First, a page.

“This fills the need of veterans who don’t have WiFi at home,” she said.“It also fills the need of our older veterans that really want to participate in these telehealth visits, but they’re not tech-savvy. They have the stress of using technology and this removes that stress for them.”
Access to specialists in behavioral health can also be improved through the use of telemedicine. UPMC’s Bart said there are only so many such specialists in Pennsylvania, whereas much of the state is rural. This requires those specialists to either go out and meet their patients or have the patients funneled into those locations where specialists are available.
There is one issue that could be a hurdle for telemedicine and that is the difficulty some people living in rural areas face in dealing with poor Internet or phone connections.
However, that is one issue that was brought up due to the pandemic and the increased emphasis on everything from business to schooling being done remotely, and it is an issue that Bart said officials are looking at tackling in the future.
Federal and local governments are working toward expanding the technological access needed to adopt effective telemedicine in rural regions. The 2020 Coronavirus Aid, Relief and Economic Security(CARES) Act relief bill included funding that state and local entities could use to expand broadband service in unserved and underserved areas.
Most of those unserved and underserved areas are rural. Mercer County designated a portion of the $9.9 million it received last year through the CARES Act toward expanding rural broadband service.
Since the onset of the pandemic, Bart said officials at UPMC have had ongoing discussions with their counterparts at both Verizon and ATT. From UPMC’s side, they were concerned about areas where they could not access patients, while Verizon and ATT were interested in improving their coverage in places that were being underserved.
“We’re trying to understand broadband growth, and they’re trying to understand telemedicine growth,” Bart said.
Virtual support systems
For patients undergoing medical procedures, support from family and friends can be a crucial part of the recovery process.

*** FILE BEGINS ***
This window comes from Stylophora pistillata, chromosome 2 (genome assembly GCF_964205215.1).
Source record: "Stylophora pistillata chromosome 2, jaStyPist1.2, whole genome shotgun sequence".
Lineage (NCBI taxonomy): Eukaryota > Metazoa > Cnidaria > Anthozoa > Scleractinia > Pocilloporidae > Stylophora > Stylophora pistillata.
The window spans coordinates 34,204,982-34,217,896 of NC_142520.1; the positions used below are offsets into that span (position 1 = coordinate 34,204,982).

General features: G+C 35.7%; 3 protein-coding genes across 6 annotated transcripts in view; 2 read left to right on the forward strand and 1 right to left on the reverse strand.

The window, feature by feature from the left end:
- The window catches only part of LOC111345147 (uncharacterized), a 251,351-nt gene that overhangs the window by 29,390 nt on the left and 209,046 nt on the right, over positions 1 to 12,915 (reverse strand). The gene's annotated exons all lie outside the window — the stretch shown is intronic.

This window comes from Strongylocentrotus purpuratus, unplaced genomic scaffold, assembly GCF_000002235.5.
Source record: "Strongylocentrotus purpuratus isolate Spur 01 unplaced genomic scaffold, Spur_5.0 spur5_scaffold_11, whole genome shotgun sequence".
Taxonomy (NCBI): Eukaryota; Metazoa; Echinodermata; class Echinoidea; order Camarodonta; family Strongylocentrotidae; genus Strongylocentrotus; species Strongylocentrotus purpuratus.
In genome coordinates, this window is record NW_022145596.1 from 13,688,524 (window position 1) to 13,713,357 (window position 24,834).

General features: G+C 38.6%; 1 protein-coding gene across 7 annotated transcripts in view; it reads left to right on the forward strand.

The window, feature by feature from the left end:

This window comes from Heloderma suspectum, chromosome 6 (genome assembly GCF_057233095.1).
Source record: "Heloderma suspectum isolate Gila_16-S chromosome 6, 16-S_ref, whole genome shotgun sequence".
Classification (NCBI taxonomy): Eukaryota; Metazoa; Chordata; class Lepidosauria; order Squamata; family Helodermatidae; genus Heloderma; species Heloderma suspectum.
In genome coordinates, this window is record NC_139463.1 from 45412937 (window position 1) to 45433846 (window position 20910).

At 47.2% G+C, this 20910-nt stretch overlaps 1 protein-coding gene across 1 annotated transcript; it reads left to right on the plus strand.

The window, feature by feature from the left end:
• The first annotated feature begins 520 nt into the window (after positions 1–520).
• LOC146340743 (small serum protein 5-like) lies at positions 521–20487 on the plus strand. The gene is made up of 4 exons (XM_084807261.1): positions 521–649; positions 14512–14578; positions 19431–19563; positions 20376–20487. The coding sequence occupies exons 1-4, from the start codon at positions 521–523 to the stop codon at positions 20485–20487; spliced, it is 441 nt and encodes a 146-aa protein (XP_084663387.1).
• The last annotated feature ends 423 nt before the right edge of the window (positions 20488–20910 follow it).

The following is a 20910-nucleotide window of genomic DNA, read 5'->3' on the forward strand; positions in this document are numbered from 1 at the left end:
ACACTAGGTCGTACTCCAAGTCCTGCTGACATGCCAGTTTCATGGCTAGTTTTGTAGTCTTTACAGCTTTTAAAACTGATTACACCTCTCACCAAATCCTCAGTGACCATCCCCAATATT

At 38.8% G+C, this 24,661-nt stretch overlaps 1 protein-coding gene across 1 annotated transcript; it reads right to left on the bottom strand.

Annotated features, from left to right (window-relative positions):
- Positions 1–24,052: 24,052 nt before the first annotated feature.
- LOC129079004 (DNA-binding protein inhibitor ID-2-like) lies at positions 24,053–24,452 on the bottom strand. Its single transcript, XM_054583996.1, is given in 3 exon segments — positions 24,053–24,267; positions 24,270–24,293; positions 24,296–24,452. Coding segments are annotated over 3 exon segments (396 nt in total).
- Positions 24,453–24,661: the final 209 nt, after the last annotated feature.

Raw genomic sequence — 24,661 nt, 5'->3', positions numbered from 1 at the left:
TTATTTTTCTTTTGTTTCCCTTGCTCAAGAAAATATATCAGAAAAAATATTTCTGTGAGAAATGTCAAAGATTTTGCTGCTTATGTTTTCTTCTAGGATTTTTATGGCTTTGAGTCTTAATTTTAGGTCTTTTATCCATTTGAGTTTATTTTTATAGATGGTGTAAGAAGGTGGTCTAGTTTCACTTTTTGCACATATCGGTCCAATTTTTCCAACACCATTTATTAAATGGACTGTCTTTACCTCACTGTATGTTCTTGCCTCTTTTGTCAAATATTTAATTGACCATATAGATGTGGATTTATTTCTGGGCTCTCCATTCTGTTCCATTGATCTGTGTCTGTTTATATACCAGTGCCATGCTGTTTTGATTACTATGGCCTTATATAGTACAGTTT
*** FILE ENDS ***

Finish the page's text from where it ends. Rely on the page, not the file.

During COVID-19, it’s also an element of medical care that many patients have had to do without, with many medical facilities restricting visitors and even supporters for people forced to seek hospital care.
A Mercer County-based tech startup, OhanaLink Technologies, is helping connect patients with their family members — “ohana” being the Hawaiian word for family.
Based in Hermitage and founded by former financial executive KaraWasser, the idea came about five years ago when her sister had her baby while juggling personal information, contacts, and group texts, all of which made it difficult to keep the right people in the loop.
Wasser realized that others had to deal with similar situations while in medical care, Wasser sought to create an app that would help keep families connected during medical emergencies.
“I realized that there was this disconnect between patients and their families when care and support is most needed, such as when recovering from an illness or managing a long-term illness, and that’s what triggered me to create OhanaLink,” Wasser said.
The OhanaLink app provides three main services — OhanaLink Baby, OhanaLink Health, and OhanaLink Health Kids, each geared toward a particular type of medical care. OhanaLink Baby helps keep family members informed during the course of pregnancy and labor, while health and Health Kids can serve a similar purpose during other medical situations.
Each program works by allowing the user to create a digital “waiting room,” where they can choose people and assign roles using phone contact information. Family members invited to the virtual waiting room receive a text message with information on how to download the app and participate, Wasser said.
Wasser said the COVID-19 pandemic did provide a boost for the company due to the emphasis on handling things remotely whenever possible, but Wasser said she expects OhanaLink will continue to be useful long after the pandemic due to how many families are spread across the United States and the world, as well as people who may live nearby but have difficulties with transportation or communication.
Among the company’s future plans include an OhanaLink service specifically for social service agencies, so that social workers can remain connected with their patients, Wasser said.
“I think people have really learned that they can stay connected, just differently,” she said.
David L, Dye, Keith Gushard and Eric Schicchitano contributed to this article.